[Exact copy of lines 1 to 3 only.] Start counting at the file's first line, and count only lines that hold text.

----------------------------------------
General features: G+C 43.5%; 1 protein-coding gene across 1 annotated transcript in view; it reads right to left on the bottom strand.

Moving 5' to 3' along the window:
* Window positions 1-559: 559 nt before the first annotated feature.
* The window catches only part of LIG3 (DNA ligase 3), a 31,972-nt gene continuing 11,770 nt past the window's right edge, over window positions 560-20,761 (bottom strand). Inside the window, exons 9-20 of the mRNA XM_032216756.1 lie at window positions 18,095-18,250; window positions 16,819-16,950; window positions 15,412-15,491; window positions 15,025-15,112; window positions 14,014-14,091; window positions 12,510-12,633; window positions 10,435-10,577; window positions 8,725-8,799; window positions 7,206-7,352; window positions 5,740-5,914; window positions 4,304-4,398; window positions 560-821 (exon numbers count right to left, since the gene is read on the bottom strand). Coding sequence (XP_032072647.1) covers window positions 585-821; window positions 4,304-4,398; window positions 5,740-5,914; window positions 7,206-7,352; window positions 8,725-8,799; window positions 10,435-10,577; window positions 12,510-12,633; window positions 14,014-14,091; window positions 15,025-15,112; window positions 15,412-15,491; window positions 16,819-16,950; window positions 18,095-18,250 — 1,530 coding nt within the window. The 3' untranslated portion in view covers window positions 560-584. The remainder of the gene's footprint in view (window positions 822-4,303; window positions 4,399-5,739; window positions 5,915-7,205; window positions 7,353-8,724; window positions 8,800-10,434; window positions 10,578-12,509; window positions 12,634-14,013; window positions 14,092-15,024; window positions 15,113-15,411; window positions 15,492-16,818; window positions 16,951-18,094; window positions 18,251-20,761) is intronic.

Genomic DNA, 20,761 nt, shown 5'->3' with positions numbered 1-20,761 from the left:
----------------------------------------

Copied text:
General features: G+C 43.5%; 1 protein-coding gene across 1 annotated transcript in view; it reads right to left on the bottom strand.

Moving 5' to 3' along the window:
* Window positions 1-559: 559 nt before the first annotated feature.